Thursday, November 10, 2016

Sick leave, election protests, more firefighters for Spokane and morning headlines

Posted By on Thu, Nov 10, 2016 at 9:02 AM


ON INLANDER.COM
click to enlarge Assistant Fire Chief Brian Schaeffer - CHRISTIAN WILSON PHOTO
  • Christian Wilson Photo
  • Assistant Fire Chief Brian Schaeffer

• NEWS:
A grant that will allow Spokane to hire 48 new firefighters won't last forever. And then what?

• MUSIC: Sister act Dry and Dusty went on tour, learned a lot about themselves and are now back in Spokane. So see them this Saturday.

• CULTURE: How to train a puppy to guide the blind — one local teen will tell you.

IN OTHER NEWS:

Sick and Tired: The Spokane City Council is scheduled to decide Monday how to reconcile the city's paid sick leave law after the passage of a statewide initiative with similar policies. Both the city law and the initiative require certain businesses to provide paid time off for illnesses. (Spokesman-Review)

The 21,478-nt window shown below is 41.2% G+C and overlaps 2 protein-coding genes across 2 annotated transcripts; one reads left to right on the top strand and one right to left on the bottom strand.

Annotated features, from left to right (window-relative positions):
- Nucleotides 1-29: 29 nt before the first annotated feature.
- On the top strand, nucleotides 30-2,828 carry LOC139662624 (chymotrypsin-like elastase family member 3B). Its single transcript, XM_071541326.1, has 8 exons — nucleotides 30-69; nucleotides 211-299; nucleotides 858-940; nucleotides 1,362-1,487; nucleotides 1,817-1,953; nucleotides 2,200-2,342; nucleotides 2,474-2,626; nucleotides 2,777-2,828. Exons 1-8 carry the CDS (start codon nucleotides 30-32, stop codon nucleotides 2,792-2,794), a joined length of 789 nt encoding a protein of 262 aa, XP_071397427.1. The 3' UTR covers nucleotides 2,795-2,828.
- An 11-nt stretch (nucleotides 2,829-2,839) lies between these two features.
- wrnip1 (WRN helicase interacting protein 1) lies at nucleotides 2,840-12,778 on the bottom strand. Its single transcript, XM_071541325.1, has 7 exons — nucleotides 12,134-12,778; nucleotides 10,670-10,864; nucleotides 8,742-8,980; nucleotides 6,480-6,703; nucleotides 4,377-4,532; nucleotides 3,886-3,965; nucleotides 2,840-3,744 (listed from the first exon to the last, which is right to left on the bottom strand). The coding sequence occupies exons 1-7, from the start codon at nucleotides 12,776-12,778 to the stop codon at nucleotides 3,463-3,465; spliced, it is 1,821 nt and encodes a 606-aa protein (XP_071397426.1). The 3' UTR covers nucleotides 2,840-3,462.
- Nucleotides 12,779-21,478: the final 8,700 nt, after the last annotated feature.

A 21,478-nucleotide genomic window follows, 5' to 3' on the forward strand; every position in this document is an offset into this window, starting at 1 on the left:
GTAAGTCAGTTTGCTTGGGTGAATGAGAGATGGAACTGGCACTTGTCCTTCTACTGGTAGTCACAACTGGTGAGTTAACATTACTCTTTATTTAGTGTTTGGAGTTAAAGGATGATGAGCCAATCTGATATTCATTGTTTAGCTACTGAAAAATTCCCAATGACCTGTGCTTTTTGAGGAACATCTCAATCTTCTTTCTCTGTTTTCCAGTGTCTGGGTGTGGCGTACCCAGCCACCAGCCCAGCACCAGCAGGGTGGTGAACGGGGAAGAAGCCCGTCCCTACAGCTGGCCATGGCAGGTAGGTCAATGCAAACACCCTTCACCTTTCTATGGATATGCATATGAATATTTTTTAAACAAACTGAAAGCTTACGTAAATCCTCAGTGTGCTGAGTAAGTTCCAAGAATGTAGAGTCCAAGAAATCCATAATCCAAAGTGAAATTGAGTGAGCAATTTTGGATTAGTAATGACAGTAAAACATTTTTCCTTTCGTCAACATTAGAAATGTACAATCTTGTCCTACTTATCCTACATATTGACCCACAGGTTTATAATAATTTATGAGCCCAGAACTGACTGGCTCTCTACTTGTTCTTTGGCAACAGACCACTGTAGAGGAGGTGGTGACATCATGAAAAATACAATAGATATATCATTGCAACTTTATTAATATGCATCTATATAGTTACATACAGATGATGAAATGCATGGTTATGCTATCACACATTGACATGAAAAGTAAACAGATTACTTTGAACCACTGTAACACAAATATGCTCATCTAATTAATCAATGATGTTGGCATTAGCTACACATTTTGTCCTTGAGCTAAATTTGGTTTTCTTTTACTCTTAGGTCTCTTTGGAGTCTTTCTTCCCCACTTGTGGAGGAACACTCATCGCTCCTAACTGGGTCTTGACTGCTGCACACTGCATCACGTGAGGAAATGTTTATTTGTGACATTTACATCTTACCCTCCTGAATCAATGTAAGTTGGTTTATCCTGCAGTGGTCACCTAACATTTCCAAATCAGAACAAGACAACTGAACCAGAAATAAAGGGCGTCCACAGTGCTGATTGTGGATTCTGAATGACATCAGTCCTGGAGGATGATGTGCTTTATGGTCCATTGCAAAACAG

Puff Puff Passed: California, Massachusetts and Nevada legalized recreational weed this week, adding to the list of four states and the District of Columbia with laws already on the books. A measure to legalize in Arizona failed, and as of this morning the final word in Maine is still out, but the "Yes" vote is in the lead. North Dakota, Florida and Arkansas also passed medical marijuana ballot initiatives. (Washington Post, New York Times, Business Insider)

'Not My President': Thousands gathered across the country to protest Tuesday night's election results. Protesters in Seattle, Portland, New York, Boston, Chicago, Dallas, Oakland and elsewhere took to the streets to express their outrage over the country's new leader. Also, five people were shot in downtown Seattle last night. Police say the shootings were unrelated to protests. (Seattle Times)

• 'An American Tragedy': New Yorker editor David Remnick (and a little George Orwell) on the power of public opinion and what appears to be the ultimate test of "the strength, or the fragility, of American institutions."

"Trump was not elected on a platform of decency, fairness, moderation, compromise, and the rule of law," Remnick writes, "he was elected, in the main, on a platform of resentment. Fascism is not our future — it cannot be; we cannot allow it to be so — but this is surely the way fascism can begin." (New Yorker)

'Her Loss': And if you haven't read Lindy West's essay about the election, do it now. (New York Times)
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